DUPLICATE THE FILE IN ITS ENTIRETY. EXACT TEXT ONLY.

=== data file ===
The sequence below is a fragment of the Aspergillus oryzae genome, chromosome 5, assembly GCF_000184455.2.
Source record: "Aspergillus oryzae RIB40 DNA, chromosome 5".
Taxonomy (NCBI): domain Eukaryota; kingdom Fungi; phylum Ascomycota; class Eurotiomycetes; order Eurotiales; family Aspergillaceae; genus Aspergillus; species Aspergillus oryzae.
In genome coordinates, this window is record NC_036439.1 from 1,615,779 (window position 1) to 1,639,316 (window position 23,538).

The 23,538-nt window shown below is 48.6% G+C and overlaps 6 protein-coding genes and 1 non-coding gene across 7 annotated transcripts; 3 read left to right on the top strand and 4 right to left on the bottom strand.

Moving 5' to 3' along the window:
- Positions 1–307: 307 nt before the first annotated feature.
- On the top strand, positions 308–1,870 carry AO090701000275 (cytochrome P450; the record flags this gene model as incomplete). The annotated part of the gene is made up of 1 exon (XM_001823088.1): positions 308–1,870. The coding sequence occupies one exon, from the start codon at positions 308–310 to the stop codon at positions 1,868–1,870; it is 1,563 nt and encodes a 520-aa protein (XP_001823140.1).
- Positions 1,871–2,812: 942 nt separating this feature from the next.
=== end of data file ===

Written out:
The sequence below is a fragment of the Aspergillus oryzae genome, chromosome 5, assembly GCF_000184455.2.
Source record: "Aspergillus oryzae RIB40 DNA, chromosome 5".
Taxonomy (NCBI): domain Eukaryota; kingdom Fungi; phylum Ascomycota; class Eurotiomycetes; order Eurotiales; family Aspergillaceae; genus Aspergillus; species Aspergillus oryzae.
In genome coordinates, this window is record NC_036439.1 from 1,615,779 (window position 1) to 1,639,316 (window position 23,538).

The 23,538-nt window shown below is 48.6% G+C and overlaps 6 protein-coding genes and 1 non-coding gene across 7 annotated transcripts; 3 read left to right on the top strand and 4 right to left on the bottom strand.

Moving 5' to 3' along the window:
- Positions 1–307: 307 nt before the first annotated feature.
- On the top strand, positions 308–1,870 carry AO090701000275 (cytochrome P450; the record flags this gene model as incomplete). The annotated part of the gene is made up of 1 exon (XM_001823088.1): positions 308–1,870. The coding sequence occupies one exon, from the start codon at positions 308–310 to the stop codon at positions 1,868–1,870; it is 1,563 nt and encodes a 520-aa protein (XP_001823140.1).
- Positions 1,871–2,812: 942 nt separating this feature from the next.